June 15, 2019
June 15, 2019
October 19, 2019
NSF Grantees Poster Session
Hands-on modules and experiments are considered essential and fundamental components in cyber security curriculums. However, because of the significant increase in student enrollments in both online and face-to-face courses, universities face various challenges mainly related to financial support and computing resources that could be limited. To overcome such key challenges, universities have been considering alternative solutions to solve resource issues and allow students to practice real-world lab experiments through a virtual environment such as the Global Environment for Network Innovations (GENI). GENI is a real-world, repeatable, programmable, at-scale, virtual infrastructure for experiments in a variety of computer science areas such as networking, security, and distributed computing sponsored by National Science Foundation (NSF). Furthermore, Software-Defined Networking (SDN) has been a core technology in cloud computing and other cyber-physical systems where SDN facilitates network management and enables network programmability and efficient network configuration to improve network performance, monitoring, and security. In this paper, we will demonstrate our great efforts in the development of GENI and SDN learning and experimental modules for computer networking and security courses in order to achieve the goal of our funded NSF project. Specifically, we will first present our methodology for the design of our modules and then give the detail of GENI and SDN modules including GENI account setup and resource reservation, measurement tool labs, as well as SDN labs for network traffic management and the detection and mitigation of several well-known security attacks, such as Denial of Service Attacks (DoS), Distributed Denial of Service Attacks (DDoS), phishing attacks, and Domain Generation Algorithm (DGA) malware detection. Those learning and experimental modules have been developed at different levels to meet the need of different types of students. Finally, we will present our assessment and student feedback to demonstrate the efficiency of our developed GENI and SDN modules for networking and security education.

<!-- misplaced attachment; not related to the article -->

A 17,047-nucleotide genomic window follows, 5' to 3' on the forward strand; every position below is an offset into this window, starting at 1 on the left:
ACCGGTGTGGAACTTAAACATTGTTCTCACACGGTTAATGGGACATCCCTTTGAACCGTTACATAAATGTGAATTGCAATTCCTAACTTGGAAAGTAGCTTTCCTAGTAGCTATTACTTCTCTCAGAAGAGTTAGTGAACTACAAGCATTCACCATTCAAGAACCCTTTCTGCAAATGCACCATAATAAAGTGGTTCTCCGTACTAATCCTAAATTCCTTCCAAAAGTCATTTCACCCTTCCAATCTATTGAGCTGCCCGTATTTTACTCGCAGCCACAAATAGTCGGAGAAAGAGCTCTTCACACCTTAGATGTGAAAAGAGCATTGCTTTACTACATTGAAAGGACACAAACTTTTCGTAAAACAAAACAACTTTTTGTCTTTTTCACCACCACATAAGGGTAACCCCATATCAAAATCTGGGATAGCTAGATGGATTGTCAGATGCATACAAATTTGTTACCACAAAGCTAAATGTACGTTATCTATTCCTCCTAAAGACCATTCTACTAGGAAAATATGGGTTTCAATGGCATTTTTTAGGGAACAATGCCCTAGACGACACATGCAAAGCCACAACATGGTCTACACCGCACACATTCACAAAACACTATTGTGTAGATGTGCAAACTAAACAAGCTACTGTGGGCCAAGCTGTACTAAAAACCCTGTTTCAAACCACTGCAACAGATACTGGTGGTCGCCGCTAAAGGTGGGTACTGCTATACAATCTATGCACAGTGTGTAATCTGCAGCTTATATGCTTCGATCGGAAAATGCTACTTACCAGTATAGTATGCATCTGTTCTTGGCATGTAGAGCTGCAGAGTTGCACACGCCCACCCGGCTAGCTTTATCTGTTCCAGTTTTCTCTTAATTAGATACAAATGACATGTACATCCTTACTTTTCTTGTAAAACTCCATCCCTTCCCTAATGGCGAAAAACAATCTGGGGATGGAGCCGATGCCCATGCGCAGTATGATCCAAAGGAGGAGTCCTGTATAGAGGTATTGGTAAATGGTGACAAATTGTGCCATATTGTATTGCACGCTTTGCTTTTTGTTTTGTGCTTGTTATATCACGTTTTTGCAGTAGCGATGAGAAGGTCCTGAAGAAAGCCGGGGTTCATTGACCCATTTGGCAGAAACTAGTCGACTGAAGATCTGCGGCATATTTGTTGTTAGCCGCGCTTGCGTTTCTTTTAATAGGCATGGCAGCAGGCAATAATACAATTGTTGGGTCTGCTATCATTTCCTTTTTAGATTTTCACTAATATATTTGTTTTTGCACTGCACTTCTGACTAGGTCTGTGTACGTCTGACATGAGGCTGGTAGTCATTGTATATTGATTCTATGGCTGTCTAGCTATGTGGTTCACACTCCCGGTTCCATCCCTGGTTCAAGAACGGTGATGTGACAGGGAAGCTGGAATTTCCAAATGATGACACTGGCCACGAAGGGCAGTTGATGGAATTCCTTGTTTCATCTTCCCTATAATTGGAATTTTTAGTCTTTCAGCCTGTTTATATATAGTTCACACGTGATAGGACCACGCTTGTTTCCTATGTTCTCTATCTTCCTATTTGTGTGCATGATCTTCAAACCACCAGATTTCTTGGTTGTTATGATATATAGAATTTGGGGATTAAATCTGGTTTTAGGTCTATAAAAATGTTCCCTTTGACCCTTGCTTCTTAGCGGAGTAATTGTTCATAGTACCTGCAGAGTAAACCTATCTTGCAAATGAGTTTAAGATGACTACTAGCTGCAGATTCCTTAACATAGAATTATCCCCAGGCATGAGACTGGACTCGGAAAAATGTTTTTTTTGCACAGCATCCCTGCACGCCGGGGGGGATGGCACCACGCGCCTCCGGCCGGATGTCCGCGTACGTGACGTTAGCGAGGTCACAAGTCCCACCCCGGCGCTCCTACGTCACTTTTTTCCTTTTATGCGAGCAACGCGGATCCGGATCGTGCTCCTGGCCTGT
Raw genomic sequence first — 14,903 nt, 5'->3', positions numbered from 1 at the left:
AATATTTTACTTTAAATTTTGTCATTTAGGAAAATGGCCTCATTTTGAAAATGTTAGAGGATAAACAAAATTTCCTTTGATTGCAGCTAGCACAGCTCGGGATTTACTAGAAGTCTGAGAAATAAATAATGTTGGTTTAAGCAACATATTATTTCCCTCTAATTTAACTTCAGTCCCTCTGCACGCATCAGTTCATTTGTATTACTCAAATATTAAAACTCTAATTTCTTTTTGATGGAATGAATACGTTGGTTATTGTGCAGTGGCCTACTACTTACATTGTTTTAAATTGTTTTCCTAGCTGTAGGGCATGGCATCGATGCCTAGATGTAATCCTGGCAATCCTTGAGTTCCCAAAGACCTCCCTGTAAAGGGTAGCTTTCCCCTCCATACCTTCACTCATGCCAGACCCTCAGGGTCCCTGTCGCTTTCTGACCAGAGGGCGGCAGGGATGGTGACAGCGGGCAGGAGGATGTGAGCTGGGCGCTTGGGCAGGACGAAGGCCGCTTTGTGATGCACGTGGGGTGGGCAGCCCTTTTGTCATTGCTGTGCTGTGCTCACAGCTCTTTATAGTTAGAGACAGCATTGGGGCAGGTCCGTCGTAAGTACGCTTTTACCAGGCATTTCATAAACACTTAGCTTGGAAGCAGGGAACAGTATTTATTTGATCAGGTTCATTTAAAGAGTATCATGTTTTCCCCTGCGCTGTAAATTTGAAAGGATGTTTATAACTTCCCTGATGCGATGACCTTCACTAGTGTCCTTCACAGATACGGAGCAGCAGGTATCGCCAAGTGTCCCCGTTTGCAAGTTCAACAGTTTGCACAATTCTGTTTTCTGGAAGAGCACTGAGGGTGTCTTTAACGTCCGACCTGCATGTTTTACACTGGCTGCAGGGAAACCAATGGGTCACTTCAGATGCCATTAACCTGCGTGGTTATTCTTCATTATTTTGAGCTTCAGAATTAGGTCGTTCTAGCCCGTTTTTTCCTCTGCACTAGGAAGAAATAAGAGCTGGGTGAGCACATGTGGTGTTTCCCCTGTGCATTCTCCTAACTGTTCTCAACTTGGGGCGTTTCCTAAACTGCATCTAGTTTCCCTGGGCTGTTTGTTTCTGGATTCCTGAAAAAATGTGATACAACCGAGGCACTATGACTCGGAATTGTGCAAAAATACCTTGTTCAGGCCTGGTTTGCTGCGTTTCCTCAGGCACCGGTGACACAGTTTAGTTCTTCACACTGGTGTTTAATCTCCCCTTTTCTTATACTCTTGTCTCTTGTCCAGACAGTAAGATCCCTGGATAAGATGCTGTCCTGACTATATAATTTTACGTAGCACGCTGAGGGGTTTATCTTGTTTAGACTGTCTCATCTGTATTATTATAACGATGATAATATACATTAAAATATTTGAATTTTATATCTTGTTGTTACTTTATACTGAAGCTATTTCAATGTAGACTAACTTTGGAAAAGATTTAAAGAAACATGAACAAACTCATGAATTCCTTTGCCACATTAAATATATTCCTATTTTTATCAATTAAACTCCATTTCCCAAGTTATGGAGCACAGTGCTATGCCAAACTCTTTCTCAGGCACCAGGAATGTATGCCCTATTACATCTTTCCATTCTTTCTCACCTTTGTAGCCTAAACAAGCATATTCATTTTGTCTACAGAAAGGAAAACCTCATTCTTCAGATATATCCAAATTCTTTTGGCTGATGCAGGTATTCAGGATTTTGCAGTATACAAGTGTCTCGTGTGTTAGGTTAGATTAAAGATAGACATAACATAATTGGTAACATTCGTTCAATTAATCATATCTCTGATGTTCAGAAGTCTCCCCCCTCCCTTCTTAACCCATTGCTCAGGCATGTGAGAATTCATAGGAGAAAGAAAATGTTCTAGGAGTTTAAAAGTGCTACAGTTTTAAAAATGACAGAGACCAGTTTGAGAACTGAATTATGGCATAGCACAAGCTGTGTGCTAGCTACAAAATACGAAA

Rahouti, M. (2019, June), Board 128: Understanding Global Environment for Network Innovations (GENI) and Software-defined Networking (SDN) for Computer Networking and Security Education Paper presented at 2019 ASEE Annual Conference & Exposition , Tampa, Florida. 10.18260/1-2--32226
ASEE holds the copyright on this document. It may be read by the public free of charge. Authors may archive their work on personal websites or in institutional repositories with the following citation: © 2019 American Society for Engineering Education. Other scholars may excerpt or quote from these materials with the same citation. When excerpting or quoting from Conference Proceedings, authors should, in addition to noting the ASEE copyright, list all the original authors and their institutions and name the host city of the conference. - Last updated April 1, 2015